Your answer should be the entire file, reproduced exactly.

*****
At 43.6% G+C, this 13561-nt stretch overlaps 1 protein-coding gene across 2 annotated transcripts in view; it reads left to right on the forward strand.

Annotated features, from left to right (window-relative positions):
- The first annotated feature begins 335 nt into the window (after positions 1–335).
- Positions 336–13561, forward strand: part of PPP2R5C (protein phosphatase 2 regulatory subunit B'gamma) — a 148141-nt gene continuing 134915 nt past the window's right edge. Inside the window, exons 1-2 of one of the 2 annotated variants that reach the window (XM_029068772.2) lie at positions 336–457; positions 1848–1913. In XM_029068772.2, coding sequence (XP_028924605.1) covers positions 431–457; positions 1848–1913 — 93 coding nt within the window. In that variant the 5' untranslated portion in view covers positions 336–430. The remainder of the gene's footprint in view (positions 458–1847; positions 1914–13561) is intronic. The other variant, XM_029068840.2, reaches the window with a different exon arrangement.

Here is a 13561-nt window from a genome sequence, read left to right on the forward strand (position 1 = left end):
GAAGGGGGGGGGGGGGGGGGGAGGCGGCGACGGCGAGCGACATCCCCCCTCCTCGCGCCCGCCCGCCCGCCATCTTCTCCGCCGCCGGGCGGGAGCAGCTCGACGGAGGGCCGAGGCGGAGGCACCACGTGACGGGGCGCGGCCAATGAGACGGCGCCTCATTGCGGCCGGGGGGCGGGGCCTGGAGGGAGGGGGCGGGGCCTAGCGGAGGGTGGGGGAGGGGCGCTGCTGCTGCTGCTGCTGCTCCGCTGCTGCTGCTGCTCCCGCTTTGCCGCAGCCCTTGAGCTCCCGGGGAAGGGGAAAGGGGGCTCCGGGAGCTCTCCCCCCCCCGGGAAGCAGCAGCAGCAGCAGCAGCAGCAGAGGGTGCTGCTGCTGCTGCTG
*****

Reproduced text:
At 43.6% G+C, this 13561-nt stretch overlaps 1 protein-coding gene across 2 annotated transcripts in view; it reads left to right on the forward strand.

Annotated features, from left to right (window-relative positions):
- The first annotated feature begins 335 nt into the window (after positions 1–335).
- Positions 336–13561, forward strand: part of PPP2R5C (protein phosphatase 2 regulatory subunit B'gamma) — a 148141-nt gene continuing 134915 nt past the window's right edge. Inside the window, exons 1-2 of one of the 2 annotated variants that reach the window (XM_029068772.2) lie at positions 336–457; positions 1848–1913. In XM_029068772.2, coding sequence (XP_028924605.1) covers positions 431–457; positions 1848–1913 — 93 coding nt within the window. In that variant the 5' untranslated portion in view covers positions 336–430. The remainder of the gene's footprint in view (positions 458–1847; positions 1914–13561) is intronic. The other variant, XM_029068840.2, reaches the window with a different exon arrangement.

Here is a 13561-nt window from a genome sequence, read left to right on the forward strand (position 1 = left end):
GAAGGGGGGGGGGGGGGGGGGAGGCGGCGACGGCGAGCGACATCCCCCCTCCTCGCGCCCGCCCGCCCGCCATCTTCTCCGCCGCCGGGCGGGAGCAGCTCGACGGAGGGCCGAGGCGGAGGCACCACGTGACGGGGCGCGGCCAATGAGACGGCGCCTCATTGCGGCCGGGGGGCGGGGCCTGGAGGGAGGGGGCGGGGCCTAGCGGAGGGTGGGGGAGGGGCGCTGCTGCTGCTGCTGCTGCTCCGCTGCTGCTGCTGCTCCCGCTTTGCCGCAGCCCTTGAGCTCCCGGGGAAGGGGAAAGGGGGCTCCGGGAGCTCTCCCCCCCCCGGGAAGCAGCAGCAGCAGCAGCAGCAGCAGAGGGTGCTGCTGCTGCTGCTG